Nine-year old Kyra was excited about the long weekend coming up. She was to spend it at a quick getaway with her parents. During school days, she spent most of her time with her mom, and alternate weekends were divided between both parents, one weekend in each home. Kyra loved spending time with her dad and his parents, but she also loved cuddling up at home with mom. She had the best of both worlds, she sometimes wondered, even though her parents no longer lived together. In her eyes, they were still a family, and she especially loved the occasional short holidays that they took her on, so that she could be with both of them together. Kyra’s mom and dad were co-parenting her.
Two years ago, when Kyra learnt that her parents were getting divorced, her world came shattering down. She was confused, scared, lost and even angry. She loved both her parents, and the thought of not being a family any more was too difficult to digest. She withdrew into a shell, started clinging to both her parents, and would burst into tears at the drop of a hat.
Luckily, both Neil and Kruti, Kyra’s parents, were able to see what was happening to her. They made an attempt to put their differences aside for the sake of their daughter and, while reconciliation was out of question, they worked together to create a cohesive parenting structure for Kyra. It was difficult for sure, with emotional, financial, and logistical hurdles to overcome. But despite their differences, they were unified in their desire to do their best for their child, and their efforts at harmonious co-parenting soon started paying rich dividends. Kyra relaxed, slowly became herself again, and over a period of time, came to terms with the fact that her parents were not together. Because she had access to both of them and because she did not have to navigate emotional minefields between her parents, she settled down into her new routine and arrangement.
What is co-parenting
Separation and divorce have become a glaring reality in the fabric of human relationships, and more often than not, children become a scapegoat. As the marriage breakdowns, partners spew venom at each other, with little vulnerable eyes watching and absorbing, and getting scorched in the process. The realisation that their conflict and separation could impact their children negatively has led many couples to cast aside their differences and think how best they can work together to raise their children. This is what co-parenting is all about.
Conventionally, the word parenting implies both mother and father playing a role in child-rearing. The very word conjures up images of a happy child, along with two happy, smiling faces, creating a glow of warmth and love. However, as human relationships tear down the curtains of convention and explore new bastions of connecting and bonding, parenting could imply: single parenting, same sex parenting, long distance parenting, foster parenting, and so on. Hence, the need for the term “co-parenting”.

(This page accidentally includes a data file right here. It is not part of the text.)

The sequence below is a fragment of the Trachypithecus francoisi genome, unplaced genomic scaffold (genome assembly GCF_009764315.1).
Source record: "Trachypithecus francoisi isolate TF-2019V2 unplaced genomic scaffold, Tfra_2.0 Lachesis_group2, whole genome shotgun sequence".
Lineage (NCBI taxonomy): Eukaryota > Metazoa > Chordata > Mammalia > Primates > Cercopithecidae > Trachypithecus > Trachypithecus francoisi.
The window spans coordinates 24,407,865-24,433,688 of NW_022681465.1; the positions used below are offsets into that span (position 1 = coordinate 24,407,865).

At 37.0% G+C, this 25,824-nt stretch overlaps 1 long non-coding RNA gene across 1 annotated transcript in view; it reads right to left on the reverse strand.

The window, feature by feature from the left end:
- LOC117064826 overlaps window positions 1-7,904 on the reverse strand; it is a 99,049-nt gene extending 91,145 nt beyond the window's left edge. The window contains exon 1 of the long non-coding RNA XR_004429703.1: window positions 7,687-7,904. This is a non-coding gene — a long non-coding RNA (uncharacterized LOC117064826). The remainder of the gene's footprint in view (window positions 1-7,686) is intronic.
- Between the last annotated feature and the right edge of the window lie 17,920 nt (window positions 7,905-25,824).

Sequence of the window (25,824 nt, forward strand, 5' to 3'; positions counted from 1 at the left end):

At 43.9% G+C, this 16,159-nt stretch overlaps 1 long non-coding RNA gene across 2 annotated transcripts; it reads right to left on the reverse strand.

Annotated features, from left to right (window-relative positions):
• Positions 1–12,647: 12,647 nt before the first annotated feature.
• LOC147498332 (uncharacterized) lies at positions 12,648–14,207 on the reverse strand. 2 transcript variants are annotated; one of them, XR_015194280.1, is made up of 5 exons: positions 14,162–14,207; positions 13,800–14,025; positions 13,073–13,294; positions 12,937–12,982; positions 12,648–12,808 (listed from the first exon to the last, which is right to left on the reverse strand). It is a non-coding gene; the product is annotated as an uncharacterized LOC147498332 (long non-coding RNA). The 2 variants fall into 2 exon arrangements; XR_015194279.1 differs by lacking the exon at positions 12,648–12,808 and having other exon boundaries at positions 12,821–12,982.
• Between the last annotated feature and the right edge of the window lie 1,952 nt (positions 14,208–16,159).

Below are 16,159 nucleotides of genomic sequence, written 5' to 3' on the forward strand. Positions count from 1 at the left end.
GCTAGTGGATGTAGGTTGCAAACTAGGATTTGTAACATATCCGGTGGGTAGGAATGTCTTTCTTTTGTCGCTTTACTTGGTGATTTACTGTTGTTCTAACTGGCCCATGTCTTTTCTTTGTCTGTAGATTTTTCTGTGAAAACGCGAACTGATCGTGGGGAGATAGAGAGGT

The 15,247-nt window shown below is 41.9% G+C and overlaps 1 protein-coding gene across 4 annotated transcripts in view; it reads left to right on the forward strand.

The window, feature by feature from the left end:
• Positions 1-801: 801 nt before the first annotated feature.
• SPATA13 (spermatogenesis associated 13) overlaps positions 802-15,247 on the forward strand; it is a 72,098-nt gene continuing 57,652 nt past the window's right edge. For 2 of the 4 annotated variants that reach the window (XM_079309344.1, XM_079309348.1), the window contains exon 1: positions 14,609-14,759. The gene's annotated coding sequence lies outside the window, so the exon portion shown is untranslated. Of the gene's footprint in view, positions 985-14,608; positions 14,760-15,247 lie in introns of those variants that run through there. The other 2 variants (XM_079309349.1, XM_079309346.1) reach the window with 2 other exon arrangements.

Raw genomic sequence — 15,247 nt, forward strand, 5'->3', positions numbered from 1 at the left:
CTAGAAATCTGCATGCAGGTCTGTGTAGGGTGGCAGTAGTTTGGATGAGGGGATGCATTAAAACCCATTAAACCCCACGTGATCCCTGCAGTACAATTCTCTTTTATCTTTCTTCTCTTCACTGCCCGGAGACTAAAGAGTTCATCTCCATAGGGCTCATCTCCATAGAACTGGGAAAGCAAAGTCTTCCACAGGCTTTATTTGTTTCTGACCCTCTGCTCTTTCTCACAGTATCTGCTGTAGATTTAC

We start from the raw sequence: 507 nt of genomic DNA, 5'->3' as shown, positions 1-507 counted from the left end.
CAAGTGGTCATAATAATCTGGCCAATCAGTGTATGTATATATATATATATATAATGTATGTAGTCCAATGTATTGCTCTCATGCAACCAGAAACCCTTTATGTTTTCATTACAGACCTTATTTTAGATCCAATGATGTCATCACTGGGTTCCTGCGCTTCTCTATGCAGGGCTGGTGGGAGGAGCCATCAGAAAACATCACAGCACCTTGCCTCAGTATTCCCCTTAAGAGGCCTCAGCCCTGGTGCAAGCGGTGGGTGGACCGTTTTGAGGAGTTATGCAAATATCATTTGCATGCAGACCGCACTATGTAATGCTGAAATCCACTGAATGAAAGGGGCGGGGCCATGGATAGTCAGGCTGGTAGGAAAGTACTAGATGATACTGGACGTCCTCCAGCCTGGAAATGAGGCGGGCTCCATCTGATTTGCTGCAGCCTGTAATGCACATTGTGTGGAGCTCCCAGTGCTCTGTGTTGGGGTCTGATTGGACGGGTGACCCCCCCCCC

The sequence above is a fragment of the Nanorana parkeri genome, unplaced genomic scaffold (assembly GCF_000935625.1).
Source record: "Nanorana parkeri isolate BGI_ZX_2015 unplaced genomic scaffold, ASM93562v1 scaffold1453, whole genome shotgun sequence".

When should a couple consider co-parenting
When a marital relationship breaks down to the point of no return, when partners decide to go their separate ways, decisions around child rearing become crucial. Gone are the days when couples believed in burying their differences for the sake of the children. Individual happiness is an important goal for every person, as indeed it should be! Further, now research has established that living in a conflicted home environment is far more traumatic for children than the divorce of their parents. What is important is for parents to consistently offer security, stability, love and reassurance to their children—whether they are living together or apart.
So, if as a couple you have decided to part ways, yet be connected as parents for the sake of your children, co-parenting could be the best option for you and your children. Co-parenting means continuing to play your role as a parent even though the marriage has fallen apart, and taking joint decisions on all important matters.
Guide to help you make a win-win co-parenting plan
Here are a few things both parents need to consider when deciding to co-parent their child.
1. Keep the child’s well-being as the goal
Of course, there are differences between the two of you, many of them intense and irrevocable—which is why you have decided to end the marriage. Yet, when you sit down to make arrangements regarding parenting your child, you will need to work through your own differences. This is not about one-upmanship, or about proving who is the better parent. It is about providing the best possible arrangement for your child. As a parent, it can, at times, be hard to take yourself out of the equation, but it is worth the effort to do so. Every time you get stuck on a point, ask yourself, what would be best for the child in these circumstances, and the answer would readily come to you.
2. Rebuild communication
Usually, by the time a couple heads toward divorce, there is a complete communication breakdown between the partners. For the sake of the child, you will have to cross over barriers. Get talking about what is important for the child. Share your views clearly and logically, without hurling accusations at each other. It will be easier if you keep your discussions focussed on matters related to the child only.
Also read » The art of marital communication
3. Respect each other’s views
You may no longer get along with each other, but you share a history, and most importantly, you have created a child or children between the two of you. As such, respect the other’s feelings and opinions regarding the child and child rearing. Navigate differences respectfully.
4. Focus on the key issues
Splitting hair over trivial matters will get you nowhere. Decide on what are the main issues for you. You have a choice to climb this mountain together, or keep haggling over every little speed breaker; make the right choice!